some things are always difficult

A friend, whose father is in his nineties, is currently overwhelmed because he is in the hospital with multiple problems. As she runs around, trying to get him all the care and attention he needs, she is praying hard. I wish her all the courage she needs to face this and do the best she can, and with a sense of peace.

The fact is, seeing a parent (or anyone we care for) in a serious condition is always difficult whenever it happens, however much one can see it coming.

As an observer, how easy it is to say, but surely, at this age, it is expected? And when someone passes away, how simple it is for an outsider to say, but this patient was ailing for so long, surely they were ready for this inevitable end?

I don’t think it becomes any easier if the parent is older, or the illness is long. We may still not be ready for the situation to occur on a specific day, a specific moment. When someone has a heart attack, we hear others say in surprise, but I was talking to her this very morning! As if that means there can be no heart attack later in the day.

There are spiritual practices in most religions, and also many outside the ambit of any religion, that focus ion making us aware of impermanence. We read of them, we may even try them out, and then we say, we’ll do them later –  as if we have a guarantee that there will be a later time.

But all it takes for a world to turn topsy-turvy is a piece of food blocking the windpipe, a few breaths missed, a glitch in the heart. A moment or two, that’s all.  We are never ready for it, neither for ourselves, nor for others around us.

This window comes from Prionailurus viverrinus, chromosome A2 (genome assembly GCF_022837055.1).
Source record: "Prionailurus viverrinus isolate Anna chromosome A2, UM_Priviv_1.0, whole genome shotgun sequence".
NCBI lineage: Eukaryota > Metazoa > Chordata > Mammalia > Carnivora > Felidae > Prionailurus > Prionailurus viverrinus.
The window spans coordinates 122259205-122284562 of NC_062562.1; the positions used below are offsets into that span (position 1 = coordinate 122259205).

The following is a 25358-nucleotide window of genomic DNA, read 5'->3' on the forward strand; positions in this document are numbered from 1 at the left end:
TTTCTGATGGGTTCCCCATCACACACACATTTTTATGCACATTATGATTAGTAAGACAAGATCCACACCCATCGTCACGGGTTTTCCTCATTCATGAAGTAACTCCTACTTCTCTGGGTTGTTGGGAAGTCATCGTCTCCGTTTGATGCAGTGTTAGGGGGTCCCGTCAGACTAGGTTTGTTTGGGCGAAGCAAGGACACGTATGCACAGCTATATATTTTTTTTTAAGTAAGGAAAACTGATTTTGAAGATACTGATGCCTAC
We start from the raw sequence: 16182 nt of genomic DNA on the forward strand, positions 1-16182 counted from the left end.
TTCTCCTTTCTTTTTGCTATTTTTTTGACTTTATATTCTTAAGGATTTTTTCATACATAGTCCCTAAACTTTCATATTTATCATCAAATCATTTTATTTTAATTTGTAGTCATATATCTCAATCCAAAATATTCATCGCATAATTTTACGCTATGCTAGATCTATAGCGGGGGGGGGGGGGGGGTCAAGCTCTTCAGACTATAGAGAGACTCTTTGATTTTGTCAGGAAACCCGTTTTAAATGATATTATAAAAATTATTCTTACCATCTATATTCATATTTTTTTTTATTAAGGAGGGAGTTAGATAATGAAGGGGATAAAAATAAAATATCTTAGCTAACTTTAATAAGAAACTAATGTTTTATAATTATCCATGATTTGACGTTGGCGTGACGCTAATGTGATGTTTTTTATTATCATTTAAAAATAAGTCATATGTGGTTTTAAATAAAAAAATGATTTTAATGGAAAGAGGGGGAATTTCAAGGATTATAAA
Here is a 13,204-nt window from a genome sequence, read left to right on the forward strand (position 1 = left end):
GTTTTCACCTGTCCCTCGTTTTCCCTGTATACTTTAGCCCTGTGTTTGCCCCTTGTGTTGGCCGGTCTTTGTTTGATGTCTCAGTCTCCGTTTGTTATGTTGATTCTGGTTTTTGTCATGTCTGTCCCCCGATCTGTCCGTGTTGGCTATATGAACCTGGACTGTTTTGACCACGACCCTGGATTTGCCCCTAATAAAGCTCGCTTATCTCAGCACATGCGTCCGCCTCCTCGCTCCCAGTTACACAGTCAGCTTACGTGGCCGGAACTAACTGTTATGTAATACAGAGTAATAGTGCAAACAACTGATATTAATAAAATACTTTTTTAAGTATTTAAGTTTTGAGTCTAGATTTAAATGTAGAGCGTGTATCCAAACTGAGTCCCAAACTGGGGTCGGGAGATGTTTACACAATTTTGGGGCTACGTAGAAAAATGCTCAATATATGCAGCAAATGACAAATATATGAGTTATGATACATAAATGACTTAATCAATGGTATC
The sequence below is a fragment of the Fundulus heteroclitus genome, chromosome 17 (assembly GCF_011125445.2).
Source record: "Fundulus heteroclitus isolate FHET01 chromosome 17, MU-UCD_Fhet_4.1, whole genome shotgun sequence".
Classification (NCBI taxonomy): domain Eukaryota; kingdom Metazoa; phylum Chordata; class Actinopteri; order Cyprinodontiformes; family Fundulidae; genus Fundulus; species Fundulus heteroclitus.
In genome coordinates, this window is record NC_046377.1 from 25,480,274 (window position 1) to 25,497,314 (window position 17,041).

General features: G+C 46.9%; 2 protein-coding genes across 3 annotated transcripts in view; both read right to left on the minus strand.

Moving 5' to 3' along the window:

And yet, even as I write this and resolve that I will re-examine my attitudes  and priorities and so on, a tiny corner of my mind says – yes, tomorrow, because right now I am too tired to do justice to such a serious introspection. A tomorrow that may keep rolling on to other tomorrows and may not come…

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About Swapna Kishore
I'm a writer, blogger, and resource person for dementia/ caregiving in India, and deeply concerned about dementia care in India. On this blog I share my own caregiving journey, my experiences as a resource person for dementia care, and musings on life, aging, dementia in India, and such sundries. More about me and the work I do for dementia care in this set of pages:

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